Extra relational labor”

Joe Biel’s The Autism Relationships Handbook arrived in the mail today from Microcosm Publishing. Beyond being a very helpful book for understanding relationships of many sorts, it’s so refreshing to read a book about autism written “we” not “they.”

From the first chapter I particularly appreciated the notion of relational labor:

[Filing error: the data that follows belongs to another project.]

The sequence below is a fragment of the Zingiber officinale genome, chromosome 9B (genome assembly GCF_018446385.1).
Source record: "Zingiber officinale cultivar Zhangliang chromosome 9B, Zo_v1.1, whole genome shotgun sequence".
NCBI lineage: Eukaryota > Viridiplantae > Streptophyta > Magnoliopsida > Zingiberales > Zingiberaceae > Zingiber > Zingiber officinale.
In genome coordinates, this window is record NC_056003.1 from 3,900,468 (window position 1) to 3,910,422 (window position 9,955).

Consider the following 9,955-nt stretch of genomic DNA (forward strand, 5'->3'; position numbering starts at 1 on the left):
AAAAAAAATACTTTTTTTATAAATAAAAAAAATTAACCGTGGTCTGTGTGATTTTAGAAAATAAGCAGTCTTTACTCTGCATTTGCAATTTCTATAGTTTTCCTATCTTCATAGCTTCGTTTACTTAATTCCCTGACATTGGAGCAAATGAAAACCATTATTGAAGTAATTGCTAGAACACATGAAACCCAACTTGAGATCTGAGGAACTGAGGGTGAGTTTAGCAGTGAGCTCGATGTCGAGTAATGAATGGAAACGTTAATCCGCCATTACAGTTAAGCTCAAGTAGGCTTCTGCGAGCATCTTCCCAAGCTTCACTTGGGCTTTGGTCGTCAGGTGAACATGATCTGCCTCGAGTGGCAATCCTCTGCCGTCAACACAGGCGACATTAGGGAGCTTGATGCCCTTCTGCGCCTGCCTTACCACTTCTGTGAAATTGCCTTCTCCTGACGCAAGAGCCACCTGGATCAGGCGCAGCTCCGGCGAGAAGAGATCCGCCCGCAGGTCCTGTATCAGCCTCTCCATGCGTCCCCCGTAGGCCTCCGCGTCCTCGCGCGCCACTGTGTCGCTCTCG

Some people are born with certain inherent privileges based on their identity and appearance. Normally this privilege is simply because these groups comprise either a majority of the population or that people like them hold all of the power in society. Lots of other marginalized populations—nonwhite people, queer and transgender people, women, individuals with disabilities both visible and invisible—face exponential discrimination, insensitive remarks, and expectations to do more emotional labor in order to be treated as an equal. The struggles of being autistic aren’t the same as other marginalized groups, but those of us who are neurodiverse are doing extra relational labor on a daily basis. Respect the work that you do. It’s exhausting to be different in a world that you demands that either conform or set yourself off on an ice floe. You are a badass. Similarly, understanding that other marginalized people are experiencing similar mistreatment can be important to consider and respect.